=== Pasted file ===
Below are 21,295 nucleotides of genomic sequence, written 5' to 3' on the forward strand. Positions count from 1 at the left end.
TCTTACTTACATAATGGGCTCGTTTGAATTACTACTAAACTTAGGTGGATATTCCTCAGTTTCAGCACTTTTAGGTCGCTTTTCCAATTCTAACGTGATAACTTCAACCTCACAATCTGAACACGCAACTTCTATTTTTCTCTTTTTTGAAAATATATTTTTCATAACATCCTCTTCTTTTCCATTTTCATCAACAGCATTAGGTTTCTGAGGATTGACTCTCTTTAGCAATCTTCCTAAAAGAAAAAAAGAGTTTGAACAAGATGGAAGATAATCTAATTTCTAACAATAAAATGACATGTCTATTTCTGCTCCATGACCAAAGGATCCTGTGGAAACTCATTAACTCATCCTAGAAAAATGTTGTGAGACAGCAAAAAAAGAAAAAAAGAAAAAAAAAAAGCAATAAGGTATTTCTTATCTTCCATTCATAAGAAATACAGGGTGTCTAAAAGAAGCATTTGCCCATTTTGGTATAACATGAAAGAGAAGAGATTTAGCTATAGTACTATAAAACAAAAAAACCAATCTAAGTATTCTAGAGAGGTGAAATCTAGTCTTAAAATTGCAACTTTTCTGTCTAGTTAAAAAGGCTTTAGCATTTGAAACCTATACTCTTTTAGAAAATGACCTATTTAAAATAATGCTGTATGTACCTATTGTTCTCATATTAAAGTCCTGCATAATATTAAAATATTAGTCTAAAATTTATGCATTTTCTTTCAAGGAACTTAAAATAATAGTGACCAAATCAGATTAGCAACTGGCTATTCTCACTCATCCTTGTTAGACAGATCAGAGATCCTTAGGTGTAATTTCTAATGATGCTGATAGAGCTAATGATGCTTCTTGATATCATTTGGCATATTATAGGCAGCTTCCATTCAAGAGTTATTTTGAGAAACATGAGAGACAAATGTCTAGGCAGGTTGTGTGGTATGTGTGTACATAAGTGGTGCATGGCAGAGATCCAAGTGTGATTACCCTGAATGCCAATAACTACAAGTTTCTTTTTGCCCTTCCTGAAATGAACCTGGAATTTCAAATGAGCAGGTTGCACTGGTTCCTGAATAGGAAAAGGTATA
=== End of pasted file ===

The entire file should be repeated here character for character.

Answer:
Below are 21,295 nucleotides of genomic sequence, written 5' to 3' on the forward strand. Positions count from 1 at the left end.
TCTTACTTACATAATGGGCTCGTTTGAATTACTACTAAACTTAGGTGGATATTCCTCAGTTTCAGCACTTTTAGGTCGCTTTTCCAATTCTAACGTGATAACTTCAACCTCACAATCTGAACACGCAACTTCTATTTTTCTCTTTTTTGAAAATATATTTTTCATAACATCCTCTTCTTTTCCATTTTCATCAACAGCATTAGGTTTCTGAGGATTGACTCTCTTTAGCAATCTTCCTAAAAGAAAAAAAGAGTTTGAACAAGATGGAAGATAATCTAATTTCTAACAATAAAATGACATGTCTATTTCTGCTCCATGACCAAAGGATCCTGTGGAAACTCATTAACTCATCCTAGAAAAATGTTGTGAGACAGCAAAAAAAGAAAAAAAGAAAAAAAAAAAGCAATAAGGTATTTCTTATCTTCCATTCATAAGAAATACAGGGTGTCTAAAAGAAGCATTTGCCCATTTTGGTATAACATGAAAGAGAAGAGATTTAGCTATAGTACTATAAAACAAAAAAACCAATCTAAGTATTCTAGAGAGGTGAAATCTAGTCTTAAAATTGCAACTTTTCTGTCTAGTTAAAAAGGCTTTAGCATTTGAAACCTATACTCTTTTAGAAAATGACCTATTTAAAATAATGCTGTATGTACCTATTGTTCTCATATTAAAGTCCTGCATAATATTAAAATATTAGTCTAAAATTTATGCATTTTCTTTCAAGGAACTTAAAATAATAGTGACCAAATCAGATTAGCAACTGGCTATTCTCACTCATCCTTGTTAGACAGATCAGAGATCCTTAGGTGTAATTTCTAATGATGCTGATAGAGCTAATGATGCTTCTTGATATCATTTGGCATATTATAGGCAGCTTCCATTCAAGAGTTATTTTGAGAAACATGAGAGACAAATGTCTAGGCAGGTTGTGTGGTATGTGTGTACATAAGTGGTGCATGGCAGAGATCCAAGTGTGATTACCCTGAATGCCAATAACTACAAGTTTCTTTTTGCCCTTCCTGAAATGAACCTGGAATTTCAAATGAGCAGGTTGCACTGGTTCCTGAATAGGAAAAGGTATA